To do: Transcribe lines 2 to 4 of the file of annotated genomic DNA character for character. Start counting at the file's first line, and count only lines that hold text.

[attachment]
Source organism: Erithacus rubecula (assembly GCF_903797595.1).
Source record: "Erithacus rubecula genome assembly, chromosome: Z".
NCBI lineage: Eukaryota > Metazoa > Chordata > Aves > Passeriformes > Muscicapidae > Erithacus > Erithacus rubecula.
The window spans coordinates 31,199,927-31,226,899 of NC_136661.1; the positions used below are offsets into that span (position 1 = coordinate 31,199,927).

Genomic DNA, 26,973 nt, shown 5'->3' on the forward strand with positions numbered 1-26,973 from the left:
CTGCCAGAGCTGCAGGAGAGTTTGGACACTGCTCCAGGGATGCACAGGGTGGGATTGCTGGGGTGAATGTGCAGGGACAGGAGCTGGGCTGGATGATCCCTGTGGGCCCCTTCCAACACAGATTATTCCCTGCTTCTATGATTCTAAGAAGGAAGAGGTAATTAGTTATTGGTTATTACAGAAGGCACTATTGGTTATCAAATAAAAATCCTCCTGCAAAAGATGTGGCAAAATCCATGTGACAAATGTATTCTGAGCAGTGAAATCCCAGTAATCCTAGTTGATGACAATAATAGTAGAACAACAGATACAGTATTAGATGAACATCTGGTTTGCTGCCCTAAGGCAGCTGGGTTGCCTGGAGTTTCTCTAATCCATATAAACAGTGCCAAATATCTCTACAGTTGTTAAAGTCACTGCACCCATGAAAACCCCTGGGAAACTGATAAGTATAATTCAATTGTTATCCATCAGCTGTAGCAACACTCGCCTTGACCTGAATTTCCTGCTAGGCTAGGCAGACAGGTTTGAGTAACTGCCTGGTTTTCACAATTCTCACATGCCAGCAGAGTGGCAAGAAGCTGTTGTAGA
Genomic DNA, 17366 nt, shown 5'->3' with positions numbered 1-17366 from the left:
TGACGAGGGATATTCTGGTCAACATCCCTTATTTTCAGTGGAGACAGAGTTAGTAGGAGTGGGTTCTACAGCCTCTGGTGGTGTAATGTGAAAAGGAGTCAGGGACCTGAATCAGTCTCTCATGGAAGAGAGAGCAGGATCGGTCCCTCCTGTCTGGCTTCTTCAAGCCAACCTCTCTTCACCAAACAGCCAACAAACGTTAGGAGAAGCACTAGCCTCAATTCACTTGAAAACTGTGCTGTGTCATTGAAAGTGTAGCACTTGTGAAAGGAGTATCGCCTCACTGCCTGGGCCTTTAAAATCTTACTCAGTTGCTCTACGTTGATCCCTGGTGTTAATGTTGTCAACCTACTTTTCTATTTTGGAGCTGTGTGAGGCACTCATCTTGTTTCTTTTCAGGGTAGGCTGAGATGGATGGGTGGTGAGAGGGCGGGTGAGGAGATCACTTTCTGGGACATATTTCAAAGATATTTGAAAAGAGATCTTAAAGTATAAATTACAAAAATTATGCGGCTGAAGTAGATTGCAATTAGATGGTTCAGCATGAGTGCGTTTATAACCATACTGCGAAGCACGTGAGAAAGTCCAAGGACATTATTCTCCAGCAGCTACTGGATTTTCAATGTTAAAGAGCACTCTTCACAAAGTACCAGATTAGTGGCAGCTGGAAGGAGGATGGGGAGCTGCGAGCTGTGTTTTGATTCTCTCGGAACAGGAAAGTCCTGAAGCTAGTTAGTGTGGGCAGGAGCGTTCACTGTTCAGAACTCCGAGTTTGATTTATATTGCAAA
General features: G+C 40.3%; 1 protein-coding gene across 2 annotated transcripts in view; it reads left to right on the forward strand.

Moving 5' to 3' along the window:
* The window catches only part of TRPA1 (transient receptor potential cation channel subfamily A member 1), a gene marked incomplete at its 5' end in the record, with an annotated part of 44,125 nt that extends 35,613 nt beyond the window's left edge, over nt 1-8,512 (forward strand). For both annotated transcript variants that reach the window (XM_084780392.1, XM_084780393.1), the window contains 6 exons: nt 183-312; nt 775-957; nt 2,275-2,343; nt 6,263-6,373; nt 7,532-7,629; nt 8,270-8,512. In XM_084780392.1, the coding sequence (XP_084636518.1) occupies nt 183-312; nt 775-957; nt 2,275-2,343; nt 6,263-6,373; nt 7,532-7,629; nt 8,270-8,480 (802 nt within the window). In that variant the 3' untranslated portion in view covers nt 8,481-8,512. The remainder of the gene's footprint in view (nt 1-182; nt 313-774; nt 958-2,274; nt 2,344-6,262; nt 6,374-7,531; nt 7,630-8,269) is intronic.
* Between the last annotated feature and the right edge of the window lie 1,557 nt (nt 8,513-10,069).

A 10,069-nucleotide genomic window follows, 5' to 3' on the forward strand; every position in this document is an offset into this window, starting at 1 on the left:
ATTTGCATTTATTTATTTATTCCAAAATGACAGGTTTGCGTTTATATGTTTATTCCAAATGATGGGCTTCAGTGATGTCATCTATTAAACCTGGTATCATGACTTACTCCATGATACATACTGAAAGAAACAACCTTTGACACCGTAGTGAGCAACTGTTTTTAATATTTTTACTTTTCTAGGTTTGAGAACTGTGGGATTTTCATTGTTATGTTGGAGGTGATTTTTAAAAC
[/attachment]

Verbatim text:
Source record: "Erithacus rubecula genome assembly, chromosome: Z".
NCBI lineage: Eukaryota > Metazoa > Chordata > Aves > Passeriformes > Muscicapidae > Erithacus > Erithacus rubecula.
The window spans coordinates 31,199,927-31,226,899 of NC_136661.1; the positions used below are offsets into that span (position 1 = coordinate 31,199,927).